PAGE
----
The day after the world learned of Wall Street Journal reporter Daniel Pearl’s murder in Pakistan in 2002, Pearl’s friend George Pehlivanian was scheduled to conduct the Israeli Philharmonic Orchestra. Troubled by the news of his friend’s death but still determined to carry on with the performance, he dedicated the concert to Pearl, remembering Pearl’s love of music. The roots of Daniel Pearl Music Day were planted.
Last Thursday, several Cornell students in the Alice Cook House collaborated to bring Daniel Pearl Music Day to Cornell, hosting performances by three musical groups and an introduction from Prof. Ross Brann, chair of the Department of Near Eastern Studies. Thursday’s concert was one of 324 Daniel Pearl Music Days held in 37 countries worldwide.
“Daniel Pearl’s journalistic quest was to give voice to the voiceless around the world so that informed Americans might interact more responsibly and sensitively with those with whom we share the planet,” Brann said. “Daniel Pearl Music Day invites us, people of all backgrounds, to re-dedicate ourselves to fostering the sense of our common humanity that is the lasting legacy of Daniel Pearl and a fitting tribute to remembering his life.”
Brann spoke eloquently on the significance of identity as he reminded the audience that Pearl had been murdered because he was Jewish. He also acknowledged the therapeutic possibilities of music.
“In classical Jewish and Islamic traditions, music was considered the language of the spheres. … The Daniel Pearl Music Day takes this insight to another level by celebrating the therapeutic possibilities music offers for the well-being of the community, the society and the world,” he said.
Tarana, Cornell’s only Hindi a capella group, gave the first performance, singing Tera Chehera and Suraj Hua Madham. Composed of two women and three men, Tarana promotes awareness of Indian classical, film and pop music around Cornell.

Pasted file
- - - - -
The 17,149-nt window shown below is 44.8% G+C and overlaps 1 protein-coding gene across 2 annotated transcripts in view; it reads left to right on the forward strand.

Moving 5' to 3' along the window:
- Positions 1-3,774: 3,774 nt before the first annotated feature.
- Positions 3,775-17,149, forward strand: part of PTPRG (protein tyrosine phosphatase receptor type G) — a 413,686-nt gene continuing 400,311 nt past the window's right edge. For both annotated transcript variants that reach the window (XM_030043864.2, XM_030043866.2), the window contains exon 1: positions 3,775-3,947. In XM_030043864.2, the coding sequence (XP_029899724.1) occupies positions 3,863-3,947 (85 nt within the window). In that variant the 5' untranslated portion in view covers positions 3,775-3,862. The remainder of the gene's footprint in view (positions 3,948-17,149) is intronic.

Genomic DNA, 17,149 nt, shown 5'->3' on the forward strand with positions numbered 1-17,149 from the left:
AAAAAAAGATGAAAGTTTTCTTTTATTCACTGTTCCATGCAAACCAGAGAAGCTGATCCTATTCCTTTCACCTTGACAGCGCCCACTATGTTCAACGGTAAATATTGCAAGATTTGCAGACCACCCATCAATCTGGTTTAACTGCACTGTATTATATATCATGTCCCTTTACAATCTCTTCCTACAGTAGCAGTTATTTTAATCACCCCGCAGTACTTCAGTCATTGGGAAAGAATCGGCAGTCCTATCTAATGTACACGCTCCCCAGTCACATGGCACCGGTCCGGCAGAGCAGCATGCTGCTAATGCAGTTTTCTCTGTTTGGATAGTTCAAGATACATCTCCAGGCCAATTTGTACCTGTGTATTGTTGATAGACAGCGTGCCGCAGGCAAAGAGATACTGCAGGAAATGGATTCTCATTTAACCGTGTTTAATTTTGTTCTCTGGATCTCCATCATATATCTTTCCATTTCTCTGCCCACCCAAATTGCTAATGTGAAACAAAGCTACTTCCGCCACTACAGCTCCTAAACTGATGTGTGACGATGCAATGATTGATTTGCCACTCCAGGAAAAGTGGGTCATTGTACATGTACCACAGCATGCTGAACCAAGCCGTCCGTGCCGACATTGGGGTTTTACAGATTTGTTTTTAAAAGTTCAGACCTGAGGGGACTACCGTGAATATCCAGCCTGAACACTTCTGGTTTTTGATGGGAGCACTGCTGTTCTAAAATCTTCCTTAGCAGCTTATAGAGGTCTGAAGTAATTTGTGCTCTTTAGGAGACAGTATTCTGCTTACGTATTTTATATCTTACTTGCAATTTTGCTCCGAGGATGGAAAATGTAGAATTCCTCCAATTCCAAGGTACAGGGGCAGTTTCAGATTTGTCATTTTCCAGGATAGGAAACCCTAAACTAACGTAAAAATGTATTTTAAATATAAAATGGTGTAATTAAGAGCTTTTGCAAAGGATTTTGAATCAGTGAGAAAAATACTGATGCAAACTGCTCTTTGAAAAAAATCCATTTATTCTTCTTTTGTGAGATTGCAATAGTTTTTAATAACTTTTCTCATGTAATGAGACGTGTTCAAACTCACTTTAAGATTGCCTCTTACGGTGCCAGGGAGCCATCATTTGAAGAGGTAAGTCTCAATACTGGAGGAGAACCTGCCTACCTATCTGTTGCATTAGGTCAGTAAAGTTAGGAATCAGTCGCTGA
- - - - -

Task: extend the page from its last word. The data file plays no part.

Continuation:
The Cornell Middle Eastern Music Ensemble (CMEME) followed. CMEME plays Arabic, Persian, Turkish, Greek and other Middle Eastern music using a variety of instruments: lutes, violins, goblet drums, tambourines, clarinets and Arabic accordions.
They gave a lively performance, including a duet traditionally sung between a man and woman; the man makes unwanted advances toward the woman, and she wards him off by explaining why he is not worthy of her company.
The event finished with a vibrant performance by the Cornell University Klezmer Ensemble, a group of Cornell students and staff, Ithaca College students and other community members. The Ensemble performed mostly Jewish wedding music, which ranged in tone from nostalgic and heavy to light, festive melodies to which the audience clapped.
Munira Hyder-Adam grad, a resident fellow at Alice Cook House, first broached the idea to the House’s administration out of a desire to commemorate previous terrorist attacks in Kenya; Hyder knew she would not be able to hold the event in Kenya, so she and several other students affiliated with Alice Cook House collaborated to bring Daniel Pearl Music Day to Cornell.
“This stands for tolerance,” Hyder-Adam said.
“I’m a Muslim, and I decided it’s important to get together with other people … especially because the journalist was Jewish and murdered in Pakistan,” said Mandy Esch, a post-doctoral student. “I thought it was important for Muslims to be at the concert.”
Organizers estimated 100 people were in attendance at the event.
Archived article by Maya Rao
Sun Staff Writer